ISBN: 978-1-942884-24-8
There are individuals from cultural or the visual art world that seems so romantic, that they can't possibly exist.  Francis Picabia was undoubtedly on the planet Earth and was a fantastic artist and poet.  "Francis Picabia: Litterature" is a collection of black ink drawings that were used for the DADA journal "Litterature."  This slim book is as elegant as the drawings.  Picabia's work is very sexy, and it flirts with the island of Eros, in that it's provocative, witty, and incredibly seductive.  The book also has excerpts from Picabia's literary work "Caravansérail" which regards Andre Breton and his world.   But with of course a touch of erotica.   This book is in a limited edition of 500 copies.  I strongly suggest if you are either a fan of the DADA world or love Picabia's work - either with words or ink, do get it.

"Coal Black Mornings" by Brett Anderson (Little Brown, UK)

ISBN: 9781408710500
It is my interest to read memoirs that focus on the early years of its subject matter, due that I wrote a memoir "Tosh" (City Lights Books) that does the same thing.  Brett Anderson is the lyricist/songwriter and vocalist for the British band Suede.  A band that I had mixed feelings for, but since I read this book by Anderson, I re-listened to his work with Suede, and now I appreciate their music and stance in British pop music of the 1990s.  And they are still around, making interesting music.  Still, I didn't know what "Coal Black Mornings" will bring to the literary memoir table.  It's delicious. 

Like a Suede song, Anderson captures the English landscape of poverty and struggling with a family that is partly eccentric - (especially the dad) and the rush of growing up with nothing, yet there is a future if one takes it by the ears and shake it a bit here and there.  Born in a situation where Anderson felt trapped, it is art -both literature and music, which saved his hide. This book in a sense is a tribute to being focused on what you want to do, and not to lose sight of that goal or the world you want to obtain.   The book ends as Suede signs the recording contract with Nude Records, but the build-up to that point is a delightful read, from a superb prose writer.  He does get 'flowery' time-to-time, but it also serves him personality or character-wise, as well.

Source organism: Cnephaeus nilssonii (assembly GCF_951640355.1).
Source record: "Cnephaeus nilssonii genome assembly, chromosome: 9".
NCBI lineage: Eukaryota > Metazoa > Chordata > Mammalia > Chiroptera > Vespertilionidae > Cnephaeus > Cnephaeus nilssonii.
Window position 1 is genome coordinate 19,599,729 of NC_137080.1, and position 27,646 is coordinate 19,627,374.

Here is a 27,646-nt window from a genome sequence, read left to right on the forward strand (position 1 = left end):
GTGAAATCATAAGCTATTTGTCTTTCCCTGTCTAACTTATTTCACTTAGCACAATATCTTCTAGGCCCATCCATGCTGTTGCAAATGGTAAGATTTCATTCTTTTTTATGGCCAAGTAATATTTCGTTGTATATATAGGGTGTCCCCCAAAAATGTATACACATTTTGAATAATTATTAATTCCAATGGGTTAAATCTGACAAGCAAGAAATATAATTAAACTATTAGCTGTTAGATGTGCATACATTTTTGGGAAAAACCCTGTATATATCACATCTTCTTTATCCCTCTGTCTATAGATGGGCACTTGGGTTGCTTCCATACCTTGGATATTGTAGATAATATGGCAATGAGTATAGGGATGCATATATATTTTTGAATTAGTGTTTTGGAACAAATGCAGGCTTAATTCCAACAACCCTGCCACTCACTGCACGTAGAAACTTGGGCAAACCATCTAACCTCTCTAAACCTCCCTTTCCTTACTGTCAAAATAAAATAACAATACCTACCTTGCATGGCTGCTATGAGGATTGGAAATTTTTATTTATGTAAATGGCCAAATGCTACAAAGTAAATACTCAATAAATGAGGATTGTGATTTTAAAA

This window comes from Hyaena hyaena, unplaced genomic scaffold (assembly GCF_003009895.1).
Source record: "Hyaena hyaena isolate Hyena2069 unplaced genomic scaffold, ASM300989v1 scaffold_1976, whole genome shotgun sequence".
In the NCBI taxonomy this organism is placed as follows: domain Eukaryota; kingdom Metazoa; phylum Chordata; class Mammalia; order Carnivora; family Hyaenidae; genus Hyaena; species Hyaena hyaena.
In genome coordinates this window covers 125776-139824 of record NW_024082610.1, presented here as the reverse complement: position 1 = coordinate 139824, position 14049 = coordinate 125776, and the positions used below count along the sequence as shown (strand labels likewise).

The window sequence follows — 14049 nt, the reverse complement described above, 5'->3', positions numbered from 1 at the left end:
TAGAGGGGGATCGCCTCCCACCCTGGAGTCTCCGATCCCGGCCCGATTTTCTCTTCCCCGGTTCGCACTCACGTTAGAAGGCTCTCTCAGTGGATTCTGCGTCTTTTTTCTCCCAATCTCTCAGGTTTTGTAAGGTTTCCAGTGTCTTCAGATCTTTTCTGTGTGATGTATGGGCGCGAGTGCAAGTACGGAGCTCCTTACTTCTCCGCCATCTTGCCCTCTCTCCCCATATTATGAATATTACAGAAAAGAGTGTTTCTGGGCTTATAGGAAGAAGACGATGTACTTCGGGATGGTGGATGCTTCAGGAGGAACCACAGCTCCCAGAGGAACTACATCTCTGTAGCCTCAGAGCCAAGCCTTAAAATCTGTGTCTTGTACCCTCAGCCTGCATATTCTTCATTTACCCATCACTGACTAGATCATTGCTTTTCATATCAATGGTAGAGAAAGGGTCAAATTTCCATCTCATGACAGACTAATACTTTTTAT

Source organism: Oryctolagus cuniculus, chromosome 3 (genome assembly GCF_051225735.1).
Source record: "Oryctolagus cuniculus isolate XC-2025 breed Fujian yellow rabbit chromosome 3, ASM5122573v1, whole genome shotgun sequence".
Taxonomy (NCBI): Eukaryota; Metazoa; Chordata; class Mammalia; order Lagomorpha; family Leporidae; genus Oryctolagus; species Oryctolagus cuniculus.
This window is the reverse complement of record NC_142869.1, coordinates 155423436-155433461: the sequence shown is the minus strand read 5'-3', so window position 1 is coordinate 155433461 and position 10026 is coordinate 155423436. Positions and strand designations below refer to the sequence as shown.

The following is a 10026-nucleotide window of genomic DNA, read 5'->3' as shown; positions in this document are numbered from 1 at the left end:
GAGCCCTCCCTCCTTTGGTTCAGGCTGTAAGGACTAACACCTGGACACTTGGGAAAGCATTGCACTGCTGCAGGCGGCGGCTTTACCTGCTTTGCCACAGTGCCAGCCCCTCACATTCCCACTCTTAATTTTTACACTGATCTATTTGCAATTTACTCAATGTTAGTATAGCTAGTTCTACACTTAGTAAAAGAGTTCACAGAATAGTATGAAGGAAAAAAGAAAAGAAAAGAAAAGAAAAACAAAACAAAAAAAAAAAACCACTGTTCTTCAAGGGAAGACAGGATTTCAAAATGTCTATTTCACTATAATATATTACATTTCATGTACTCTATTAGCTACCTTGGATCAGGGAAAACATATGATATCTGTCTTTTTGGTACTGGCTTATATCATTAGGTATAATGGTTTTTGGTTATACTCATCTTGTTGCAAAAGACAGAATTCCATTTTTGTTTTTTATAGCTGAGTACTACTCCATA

My main problem with Suede is not the aesthetics, but that their references to their culture are apparent.  Saying that, and especially after reading this book, I think I'm a tad of a snob to criticize them for that alone.  The fact is that they can write songs like "Trash," while not totally original, is nevertheless a beautiful pop record with an excellent (catchy) chorus.  And "Coal Black Mornings" deals with that subject matter, with Anderson's approach to the songwriting craft, and his ability to stand alone, along with his bandmates, to work on the final product until they find it suitable.  

I'm not sure what Anderson is like in person, but in this book, he's very nice to his fellow musicians and seems to be very fair-minded chap.  So, this is not a gossipy book or one where he settles old scores, but more of an upbeat tale of his youth and hard work to obtain his vision.   In theory, these type of books are a bore, but due to his writing skills and insightful way he can describe London in such poetic but realistic terms, this book is a real winner. 


DJ Lance Rock on Tosh Talks





I have known DJ Lance Rock for 20 years. Although Lance is known for his work as being the TV host of "Yo Gabba Gabba," a show I have seen at least twice (and loved), I mostly know him from the world of music. Lance's knowledge of and deep appreciation for music goes from dance music to Steel Guitar to the avant-garde sounds of Joan La Barbara, Steve Reich, Tony Conrad, to various Post-Punk artists to the nature of retail stores. We talk about books, as well as our love for Les Rita Mitsouko, Magazine, Buzzcocks, and the genius songwriting of Pete Shelley. Basically, two cultural nerds dishing the sounds around them. - Tosh Berman, Tosh Talks

Thursday, May 3, 2018

"Art & Vinyl" by Antoine de Beaupré (Fraenkel Gallery/Editions Antoine de Beaupré)

ISBN: 9782912794291 

FRAENKEL GALLERY / EDITIONS ANTOINE DE BEAUPRÉ


Of all objects on this planet, the vinyl record and its packaging is probably the one thing that I treasure the most. The size of a 12" or even a 7" piece of vinyl strikes me as the perfect size to appreciate the work that is in front of me. Some people have pictures of their family or pets on their I-Phones, and some even have food, but for me, it's the picture of a favorite album that warms my heart. That one image brings me to a different world or a landscape that is redefined to another level of existence. I go to record stores, not only to buy music but also to look at the album covers. I very much treat a visit to a record store as if one visits a museum or gallery. It's interesting to know that many artists feel the same way, regarding the vinyl album and its cover.

"Art & Vinyl" (FRAENKEL GALLERY / EDITIONS ANTOINE DE BEAUPRÉ) is edited by Jeffrey Fraenkel and Antoine de Beaupré, whose records are in his collection that is in this book. He is also the founder of Librarie Galerie 213 in Paris. There are many books on the vinyl record as music and as a visual, but "Art & Vinyl" is the best volume on that subject matter. For one, this expensive book is superbly designed, and the reproductions of album covers and their vinyl is perfection at work.